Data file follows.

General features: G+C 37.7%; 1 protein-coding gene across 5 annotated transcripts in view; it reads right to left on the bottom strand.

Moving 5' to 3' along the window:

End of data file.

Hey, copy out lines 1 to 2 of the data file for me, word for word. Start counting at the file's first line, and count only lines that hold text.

General features: G+C 37.7%; 1 protein-coding gene across 5 annotated transcripts in view; it reads right to left on the bottom strand.

Moving 5' to 3' along the window: